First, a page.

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Australian light bulb ban

In a move to cut greenhouse gas emissions, Australia is banning incandescent light

bulbs. In so doing, it follows the lead of Cuba, Venezuela and Belize. By 2010
Australian shops will sell only energy saving fluorescent light bulbs. In this activity,
students look at the differences between traditional light bulbs and energy saving
bulbs, calculate the cost savings for an average house, and work out the pay-back
time for bulbs of different wattages.

Curriculum links
11 - 14 Energy and electricity (KS3 QCA module 9I)
• In energy transfers, energy may go to waste
• Energy is transmitted via electricity to an appliance
• To identify the power rating of common household electrical devices
• Some appliances transfer more energy than others in a given time

14 - 16 How science works: applications and implications of science

• 4a: The use of contemporary scientific and technological developments
and their benefits, drawbacks and risks.
• 4b: To consider how and why decisions about science and technology are made,
including those that raise ethical issues, and about the social, economic and
environmental effects of such decisions.

GCSE specifications

AQA Core Unit P1a 13.2 – energy and electricity

To describe the intended energy transfers/transformations and the main energy
wastages that occur with a range of devices.

Edexcel GCSE Science Unit P1a Topic 10: You’re in charge

• Use the equation to calculate the cost of electricity:
cost = power × time × cost of 1kWh
where power is measured in kilowatts and time is measured in hours
• plan a way to test whether an energy efficiency measure, such as insulating a
home, is cost effective

Gateway Module P1a: Energy for the home

Interpret data and calculate cost savings of different energy saving strategies.
Gateway Module P2c: Living for the Future
Survey the efficiency rating of fridges, freezers and light bulbs.

Twenty first century science: Additional module P5 – electric circuits

• Explain that when electric change flows through a component, energy is
transferred to the component
• Use the following equation to calculate energy transfer: energy transferred =
power x time
• Calculate the cost of electrical energy
Learning objectives
Students will:
• understand the difference between incandescent light bulbs and energy
efficient fluorescent light bulbs
• be able to calculate the cost savings for an average house using energy
saving light bulbs
• calculate the pay-back time for energy saving light bulbs

Running the activity

Starter: ask the students if they have energy-saving light bulbs at home. Discuss
whether they notice any difference between standard light bulbs and energy saving

Page 1 sets the context with a news story about the Australian government’s plans to
ban the sale of standard light bulbs.

Page 2 explains how light bulbs work and the differences between incandescent light
bulbs and energy efficient fluorescent light bulbs. You could support this activity with
a demonstration of both types of light bulb. Point out the difference in temperature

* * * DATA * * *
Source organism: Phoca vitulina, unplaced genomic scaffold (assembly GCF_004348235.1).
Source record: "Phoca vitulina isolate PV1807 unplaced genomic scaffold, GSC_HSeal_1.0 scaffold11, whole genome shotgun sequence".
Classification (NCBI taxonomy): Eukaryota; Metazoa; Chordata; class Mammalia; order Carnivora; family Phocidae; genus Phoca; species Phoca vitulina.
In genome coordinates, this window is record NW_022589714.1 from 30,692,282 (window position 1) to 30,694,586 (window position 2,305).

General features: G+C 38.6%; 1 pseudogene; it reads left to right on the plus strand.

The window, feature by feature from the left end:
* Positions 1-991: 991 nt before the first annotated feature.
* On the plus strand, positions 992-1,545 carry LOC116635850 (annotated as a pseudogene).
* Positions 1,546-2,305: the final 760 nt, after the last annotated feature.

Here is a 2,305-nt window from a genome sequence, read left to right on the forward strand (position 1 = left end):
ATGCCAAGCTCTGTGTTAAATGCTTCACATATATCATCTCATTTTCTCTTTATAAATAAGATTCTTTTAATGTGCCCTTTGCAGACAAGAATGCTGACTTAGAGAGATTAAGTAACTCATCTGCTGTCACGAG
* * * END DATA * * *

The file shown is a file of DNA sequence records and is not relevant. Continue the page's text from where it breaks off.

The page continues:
between the bulbs. As an extension, students could find out more about the history
of the light bulb.

Display page 3. This sets the task and shows an average house with standard light
bulbs in each room. Give each student a copy of page 4. They also need
calculators. Ask them to finishing filling in columns A and B using the picture on page
3 and the information given already in these columns. Then complete column C.
Next, students discuss and decide how many hours each light is turned on for every
week and write this in column D. They can now calculate how many kilowatt hours of
electricity are saved every week (column E) and the cost of this saving (column F) –
assuming one unit costs 8p. Overall, the money saved each week is not huge but
significant – for example, if all the lights were only turned on for only 1 hour a day, the
money saved from energy saving light bulbs would be 18p per week.

Students then calculate the totals for columns E and F and use these values to
answer the questions on page 3.

Page 5 is an extension activity where students work out the pay-back time for each
type of energy saving light bulb. The answers are in the table below:

Energy saving Difference in Average saving Pay-back time?

light bulb price between per week
energy saving
bulb and
standard bulb
9W £2.45 5.2p 53 weeks
11W £2.49 8.2p 30 weeks
20W £2.71 13.4p 20 weeks

The phosphor that coats the inside of energy-saving light bulbs is not phosphorus,
but a substance that fluoresces when illuminated by ultraviolet light.
Web links
http://news.bbc.co.uk/1/hi/world/asia-pacific/6378161.stm: the BBC news story
http://environment.guardian.co.uk/climatechange/story/0,,2017431,00.html the story
as reported in the Guardian
http://home.howstuffworks.com/question236.htm: explains how light bulbs work
http://www.ideafinder.com/history/inventions/lightbulb.htm: the history of the
light bulb

Science upd8 is a joint initiative from ASE and the Centre for Science Education,
Sheffield Hallam University. We are grateful for core support from NESTA.

Copyright rests jointly with the Association for Science Education (ASE) and the
Centre for Science Education, Sheffield Hallam University (CSE). Teachers and
others who have signed up may download and use UPD8 materials freely within their
school, but other usage, or any other organization wishing to use the materials,
should consult the joint ‘owners’ of the material (ASE and CSE) through